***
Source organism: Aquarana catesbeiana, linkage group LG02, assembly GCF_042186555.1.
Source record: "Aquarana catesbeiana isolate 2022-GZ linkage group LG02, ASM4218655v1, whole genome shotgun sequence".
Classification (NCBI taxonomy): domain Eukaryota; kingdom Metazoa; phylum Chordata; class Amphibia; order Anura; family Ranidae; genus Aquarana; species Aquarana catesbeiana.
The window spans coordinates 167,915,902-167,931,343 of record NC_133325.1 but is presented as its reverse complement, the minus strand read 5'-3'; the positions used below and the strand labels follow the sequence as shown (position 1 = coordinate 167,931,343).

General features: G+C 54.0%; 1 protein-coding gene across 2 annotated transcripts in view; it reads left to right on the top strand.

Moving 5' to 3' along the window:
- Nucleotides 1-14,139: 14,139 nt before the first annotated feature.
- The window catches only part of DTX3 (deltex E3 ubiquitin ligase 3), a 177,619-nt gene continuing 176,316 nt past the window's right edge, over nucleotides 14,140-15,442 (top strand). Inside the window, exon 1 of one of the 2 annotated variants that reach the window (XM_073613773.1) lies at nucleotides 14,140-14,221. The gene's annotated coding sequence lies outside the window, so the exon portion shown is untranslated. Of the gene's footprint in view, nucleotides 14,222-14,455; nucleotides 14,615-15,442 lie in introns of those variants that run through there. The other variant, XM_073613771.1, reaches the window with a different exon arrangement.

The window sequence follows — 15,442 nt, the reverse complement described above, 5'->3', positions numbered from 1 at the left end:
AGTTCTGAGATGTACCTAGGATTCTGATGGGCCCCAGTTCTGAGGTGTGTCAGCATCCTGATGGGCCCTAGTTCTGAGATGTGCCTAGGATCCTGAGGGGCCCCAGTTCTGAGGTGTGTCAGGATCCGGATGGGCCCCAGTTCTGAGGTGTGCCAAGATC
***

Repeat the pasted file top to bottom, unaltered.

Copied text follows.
Source organism: Aquarana catesbeiana, linkage group LG02, assembly GCF_042186555.1.
Source record: "Aquarana catesbeiana isolate 2022-GZ linkage group LG02, ASM4218655v1, whole genome shotgun sequence".
Classification (NCBI taxonomy): domain Eukaryota; kingdom Metazoa; phylum Chordata; class Amphibia; order Anura; family Ranidae; genus Aquarana; species Aquarana catesbeiana.
The window spans coordinates 167,915,902-167,931,343 of record NC_133325.1 but is presented as its reverse complement, the minus strand read 5'-3'; the positions used below and the strand labels follow the sequence as shown (position 1 = coordinate 167,931,343).

General features: G+C 54.0%; 1 protein-coding gene across 2 annotated transcripts in view; it reads left to right on the top strand.

Moving 5' to 3' along the window:
- Nucleotides 1-14,139: 14,139 nt before the first annotated feature.
- The window catches only part of DTX3 (deltex E3 ubiquitin ligase 3), a 177,619-nt gene continuing 176,316 nt past the window's right edge, over nucleotides 14,140-15,442 (top strand). Inside the window, exon 1 of one of the 2 annotated variants that reach the window (XM_073613773.1) lies at nucleotides 14,140-14,221. The gene's annotated coding sequence lies outside the window, so the exon portion shown is untranslated. Of the gene's footprint in view, nucleotides 14,222-14,455; nucleotides 14,615-15,442 lie in introns of those variants that run through there. The other variant, XM_073613771.1, reaches the window with a different exon arrangement.

The window sequence follows — 15,442 nt, the reverse complement described above, 5'->3', positions numbered from 1 at the left end:
AGTTCTGAGATGTACCTAGGATTCTGATGGGCCCCAGTTCTGAGGTGTGTCAGCATCCTGATGGGCCCTAGTTCTGAGATGTGCCTAGGATCCTGAGGGGCCCCAGTTCTGAGGTGTGTCAGGATCCGGATGGGCCCCAGTTCTGAGGTGTGCCAAGATC